The Union Version was released in 1938. No other translation was done for a number of years. In the post-independence era, the Sinhala language underwent dynamic changes. Accordingly the Bible Society began a process of publishing a new version of the Bible. Two important Conferences were held in 1959 and 1960. The latter Conference was a great achievement due to the participation of the younger churches that had been in existence for some time, the Salvation Army, The Seventh Day Adventist and the Ceylon Pentecostal Mission. The participation of the Roman Catholic Church was a great step forward in Ecumenical co-operation in Sri Lanka.
In 1973 the inter-confessional common language translation of the Sinhala New Testament was published. The complete Bible was published in 1982. The Bible with Deuterocanonical carried the authorization of the Catholic Bishop’s Conference of Sri Lanka.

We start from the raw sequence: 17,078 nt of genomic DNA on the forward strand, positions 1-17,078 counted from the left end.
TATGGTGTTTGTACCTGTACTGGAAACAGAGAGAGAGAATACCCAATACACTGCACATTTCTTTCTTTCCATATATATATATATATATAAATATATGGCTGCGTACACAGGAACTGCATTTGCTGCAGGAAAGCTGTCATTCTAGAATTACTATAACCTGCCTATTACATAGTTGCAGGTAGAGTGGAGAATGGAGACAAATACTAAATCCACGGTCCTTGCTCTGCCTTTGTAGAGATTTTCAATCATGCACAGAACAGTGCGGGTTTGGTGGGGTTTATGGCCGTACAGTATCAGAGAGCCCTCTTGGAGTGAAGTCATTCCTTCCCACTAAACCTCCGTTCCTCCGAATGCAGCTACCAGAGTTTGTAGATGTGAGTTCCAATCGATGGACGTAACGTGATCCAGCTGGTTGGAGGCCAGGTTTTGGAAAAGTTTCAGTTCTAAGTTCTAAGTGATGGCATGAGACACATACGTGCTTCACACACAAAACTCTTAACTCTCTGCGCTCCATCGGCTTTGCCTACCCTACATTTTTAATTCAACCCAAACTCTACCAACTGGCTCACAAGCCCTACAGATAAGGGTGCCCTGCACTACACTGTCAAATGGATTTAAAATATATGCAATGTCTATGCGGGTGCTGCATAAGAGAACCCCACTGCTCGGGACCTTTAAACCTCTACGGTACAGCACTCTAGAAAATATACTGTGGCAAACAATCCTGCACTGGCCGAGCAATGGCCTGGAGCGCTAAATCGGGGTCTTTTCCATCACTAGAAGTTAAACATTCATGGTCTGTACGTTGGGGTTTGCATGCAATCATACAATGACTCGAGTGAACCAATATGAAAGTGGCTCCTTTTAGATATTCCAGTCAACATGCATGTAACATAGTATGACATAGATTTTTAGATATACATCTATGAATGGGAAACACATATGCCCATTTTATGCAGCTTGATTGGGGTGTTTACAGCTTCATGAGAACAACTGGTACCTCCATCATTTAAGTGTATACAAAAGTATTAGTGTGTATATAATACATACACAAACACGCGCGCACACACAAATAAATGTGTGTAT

The Society also appointed a committee to revise the Union Version with the task of modernizing the language of the text without making any alterations to the contents therein. The Revised Old Version of the Sinhala Bible was published in 1995.
The Common language Sinhala Bible was revised and the 2nd Edition was published in 1990.
As there were many request from the public this version was studied by a revision committee headed by the Rev.Dr.Henry Silva and Prof. G.V.P. Somaratne. The third edition of the New Revised Sinhala Bible was published in 2006. This edition superseded the 1st and 2nd editions which are no longer printed.
The revision of the 1938 version was necessitated in re-typesetting of the text for printing purposes. The text was typed without conjoining of Sinhala letters and with hyphenation. The 2nd edition was published in 2007.